After upgrading from RHEL 5x to CentOS 6x, I started seeing these errors in my httpd log:

PHP Strict Standards: Non-static method PEAR::isError() should not be called statically in /web/sites/blah/somescript.php on line 33

I saw similar errors for MDB2. More on that in a sec.


32  $mdb2_dbx = MDB2::factory($dsn_mdb2, $mdb2_options);
33  if (PEAR::isError($mdb2_dbx))
34  {
35      $err = '<p>Cannot connect to database: ' . $mdb2_dbx->getMessage();
36      errorHandler($err);
37  }   

The first thing I did was edit /etc/php.ini and add & ~E_STRICT to error reporting. Restarted httpd to load the new config. Still getting these error messages.

Others mentioned the same problem with MDB2, so I updated these packages to the beta releases. This seemed to address MDB2 errors, but I'm still getting the PEAR error messages in httpd log file.

System info:

# pear list
PEAR               1.9.4   stable
MDB2               2.5.0b5 beta
MDB2_Driver_mysql  1.5.0b4 beta
MDB2_Driver_mysqli 1.5.0b4 beta

# php --version
PHP 5.4.20 (cli) (built: Sep 18 2013 19:55:33) 

# cat /etc/centos-release 
CentOS release 6.4 (Final)

# apachectl -v
Server version: Apache/2.2.15 (Unix)


Is there a different way of invoking PEAR::isError() that will not produce errors?


No there isn't. PEAR::isError is legacy from PHP 4 times.

If changing the error level in php.ini is not enough you should check

  • whether there is another php.ini file being loaded (check phpinfo() output via Apache)
  • some script sets the error level.

If all that doesn't help, set an appropriate level using the error_level() function at runtime, or if nothing else helps, suppress the errors using the @ operator. Using @ should be avoided as it is relatively "slow" (error reporting is slow anyways ...) and it might hide other errors.

Long-term suggestion would be to use more modern libraries.

  • I confirmed /etc/php.ini is what's being used (and edited). I'll double check scripts to make sure something isn't overriding php.ini – a coder Oct 8 '13 at 13:23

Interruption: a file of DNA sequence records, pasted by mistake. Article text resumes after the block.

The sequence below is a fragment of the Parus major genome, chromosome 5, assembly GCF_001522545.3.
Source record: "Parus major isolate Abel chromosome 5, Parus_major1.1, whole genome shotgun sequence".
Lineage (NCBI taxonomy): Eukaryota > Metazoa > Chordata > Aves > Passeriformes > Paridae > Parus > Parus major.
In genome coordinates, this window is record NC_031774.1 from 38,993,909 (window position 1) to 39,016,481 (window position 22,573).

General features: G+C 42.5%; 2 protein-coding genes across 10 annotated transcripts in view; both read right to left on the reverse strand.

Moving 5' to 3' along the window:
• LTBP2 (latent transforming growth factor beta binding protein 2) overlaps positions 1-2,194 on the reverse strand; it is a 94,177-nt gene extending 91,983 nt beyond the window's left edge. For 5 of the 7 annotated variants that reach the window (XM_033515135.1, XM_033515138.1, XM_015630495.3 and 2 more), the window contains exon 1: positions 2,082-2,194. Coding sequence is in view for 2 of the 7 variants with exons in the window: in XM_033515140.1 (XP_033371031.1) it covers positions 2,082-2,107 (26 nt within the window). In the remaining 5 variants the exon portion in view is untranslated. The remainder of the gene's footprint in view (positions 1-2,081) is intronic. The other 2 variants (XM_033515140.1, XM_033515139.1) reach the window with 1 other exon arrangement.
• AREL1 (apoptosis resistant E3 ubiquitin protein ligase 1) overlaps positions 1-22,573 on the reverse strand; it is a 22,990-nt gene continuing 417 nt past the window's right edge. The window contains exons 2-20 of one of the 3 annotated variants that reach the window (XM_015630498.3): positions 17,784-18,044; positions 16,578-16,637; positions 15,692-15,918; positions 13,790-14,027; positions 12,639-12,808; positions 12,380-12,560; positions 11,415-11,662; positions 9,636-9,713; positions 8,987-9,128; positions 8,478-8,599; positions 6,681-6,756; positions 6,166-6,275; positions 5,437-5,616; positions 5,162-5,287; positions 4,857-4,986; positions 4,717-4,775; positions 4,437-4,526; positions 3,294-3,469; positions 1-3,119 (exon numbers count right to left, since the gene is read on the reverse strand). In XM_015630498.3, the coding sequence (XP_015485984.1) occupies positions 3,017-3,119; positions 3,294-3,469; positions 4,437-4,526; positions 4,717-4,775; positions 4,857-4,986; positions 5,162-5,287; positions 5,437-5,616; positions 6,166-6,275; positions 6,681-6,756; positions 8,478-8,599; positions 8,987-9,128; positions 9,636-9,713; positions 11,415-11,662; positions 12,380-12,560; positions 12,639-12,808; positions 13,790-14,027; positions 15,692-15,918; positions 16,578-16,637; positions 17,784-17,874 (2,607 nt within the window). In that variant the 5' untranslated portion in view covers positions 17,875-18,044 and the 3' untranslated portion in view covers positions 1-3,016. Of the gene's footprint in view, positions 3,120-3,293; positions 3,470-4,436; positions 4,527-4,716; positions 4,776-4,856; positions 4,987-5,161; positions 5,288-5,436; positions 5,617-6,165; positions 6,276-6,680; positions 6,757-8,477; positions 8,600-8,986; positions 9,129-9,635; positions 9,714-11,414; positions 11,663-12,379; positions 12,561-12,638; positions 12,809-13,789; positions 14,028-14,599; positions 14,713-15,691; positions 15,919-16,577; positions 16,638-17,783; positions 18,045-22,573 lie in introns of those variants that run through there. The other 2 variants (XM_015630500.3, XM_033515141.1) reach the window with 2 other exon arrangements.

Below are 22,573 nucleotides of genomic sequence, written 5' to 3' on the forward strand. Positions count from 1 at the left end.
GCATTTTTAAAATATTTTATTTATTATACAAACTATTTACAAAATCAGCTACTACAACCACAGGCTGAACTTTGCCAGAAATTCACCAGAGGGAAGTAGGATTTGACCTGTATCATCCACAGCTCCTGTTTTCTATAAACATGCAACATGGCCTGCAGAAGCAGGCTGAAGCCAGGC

• 4
    Is there a modern alternative to PEAR::isError? – a coder Oct 8 '13 at 13:47
  • 2
    Is it possible to call it non-statically? $pear = new PEAR(); $pear->isError($something); – Kien Nguyen Nov 12 '13 at 4:45
  • In php.ini set the error level to ignore strict rules using :: error_reporting = E_ALL & ~E_STRICT – JoshOiknine Aug 13 '14 at 3:05
  • Seriously - how do you call PEAR::isError() without raising some ridiculous error? Why aren't functions in PEAR/PearMail static??? – Josh M. Oct 13 '14 at 5:02

I'm afraid @johannes is incorrect - this is very doable. Simply substitute this in your recipe:

if ((new PEAR)->isError($mdb2_dbx)) {
    // Victory! Er, I mean, Error!
  • This however requires editing all libraries, which are using the "traditional" way. So yes, one could do that in one's own code, but yo still run into trouble. Better use modern libraries. – johannes Jan 22 '15 at 23:12
  • 2
    @johannes Believe it or not, some modern libraries make this basic architectural mistake - Yubico's PHP authentication library, notably. And sometimes a global find and replace beats hunting for a new solution. – Winfield Trail Jan 23 '15 at 4:26
  • Or, switching to PDO which is what I eventually did. – a coder Jan 23 '15 at 16:30
  • Some modern (or at least, recently built) libraries still do this. Look at YubiKey, for example. Knowing how to fix this problem is important. – Winfield Trail Mar 11 '15 at 18:28
  • 1
    Thank you for this answer. I agree that upgrading to a modern solution is the best way to go, but sometimes all that you need is to make a quick fix and move on. I was contacted by a client who was bothered by the log messages "PEAR::isError() should not be called statically" in a piece of code that we wrote in 2013 and haven't touched since then. I was not about to refactor that code with a modern library to "fix" an annoying warning message. Sometimes you need a quick solution. Thanks for posting! – chaimp Feb 19 '16 at 17:31

It may be worth noting that that calling PEAR::isError($obj) with one argument is equivalent to is_a($obj, 'PEAR_Error'), if you're updating your own code. I know it is not best practice to "unwrap" a library method like that, but it is basically just an "instance of" check.

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